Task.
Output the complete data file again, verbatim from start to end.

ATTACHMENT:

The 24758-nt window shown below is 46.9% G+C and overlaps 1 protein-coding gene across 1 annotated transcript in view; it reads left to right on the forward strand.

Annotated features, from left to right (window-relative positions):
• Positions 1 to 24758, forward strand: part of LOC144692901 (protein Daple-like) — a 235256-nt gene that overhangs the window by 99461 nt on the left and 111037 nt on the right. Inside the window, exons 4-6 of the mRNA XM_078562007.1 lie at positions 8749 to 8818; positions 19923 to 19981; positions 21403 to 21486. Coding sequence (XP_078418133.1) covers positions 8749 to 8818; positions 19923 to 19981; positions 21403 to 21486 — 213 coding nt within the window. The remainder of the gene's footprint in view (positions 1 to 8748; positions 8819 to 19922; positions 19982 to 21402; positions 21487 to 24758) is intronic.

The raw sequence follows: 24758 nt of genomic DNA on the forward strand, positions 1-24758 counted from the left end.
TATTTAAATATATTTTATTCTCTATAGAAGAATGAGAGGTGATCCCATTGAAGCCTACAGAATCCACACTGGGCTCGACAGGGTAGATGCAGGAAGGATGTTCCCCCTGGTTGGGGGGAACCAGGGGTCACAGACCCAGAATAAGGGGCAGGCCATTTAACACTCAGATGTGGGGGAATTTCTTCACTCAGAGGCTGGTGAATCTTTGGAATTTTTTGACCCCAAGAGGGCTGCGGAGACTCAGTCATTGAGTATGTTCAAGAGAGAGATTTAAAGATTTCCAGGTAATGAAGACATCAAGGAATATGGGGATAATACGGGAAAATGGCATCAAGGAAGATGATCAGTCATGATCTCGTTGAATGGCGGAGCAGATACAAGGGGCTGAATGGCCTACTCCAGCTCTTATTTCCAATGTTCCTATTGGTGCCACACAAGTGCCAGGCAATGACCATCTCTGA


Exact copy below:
The 24758-nt window shown below is 46.9% G+C and overlaps 1 protein-coding gene across 1 annotated transcript in view; it reads left to right on the forward strand.

Annotated features, from left to right (window-relative positions):
• Positions 1 to 24758, forward strand: part of LOC144692901 (protein Daple-like) — a 235256-nt gene that overhangs the window by 99461 nt on the left and 111037 nt on the right. Inside the window, exons 4-6 of the mRNA XM_078562007.1 lie at positions 8749 to 8818; positions 19923 to 19981; positions 21403 to 21486. Coding sequence (XP_078418133.1) covers positions 8749 to 8818; positions 19923 to 19981; positions 21403 to 21486 — 213 coding nt within the window. The remainder of the gene's footprint in view (positions 1 to 8748; positions 8819 to 19922; positions 19982 to 21402; positions 21487 to 24758) is intronic.

The raw sequence follows: 24758 nt of genomic DNA on the forward strand, positions 1-24758 counted from the left end.
TATTTAAATATATTTTATTCTCTATAGAAGAATGAGAGGTGATCCCATTGAAGCCTACAGAATCCACACTGGGCTCGACAGGGTAGATGCAGGAAGGATGTTCCCCCTGGTTGGGGGGAACCAGGGGTCACAGACCCAGAATAAGGGGCAGGCCATTTAACACTCAGATGTGGGGGAATTTCTTCACTCAGAGGCTGGTGAATCTTTGGAATTTTTTGACCCCAAGAGGGCTGCGGAGACTCAGTCATTGAGTATGTTCAAGAGAGAGATTTAAAGATTTCCAGGTAATGAAGACATCAAGGAATATGGGGATAATACGGGAAAATGGCATCAAGGAAGATGATCAGTCATGATCTCGTTGAATGGCGGAGCAGATACAAGGGGCTGAATGGCCTACTCCAGCTCTTATTTCCAATGTTCCTATTGGTGCCACACAAGTGCCAGGCAATGACCATCTCTGA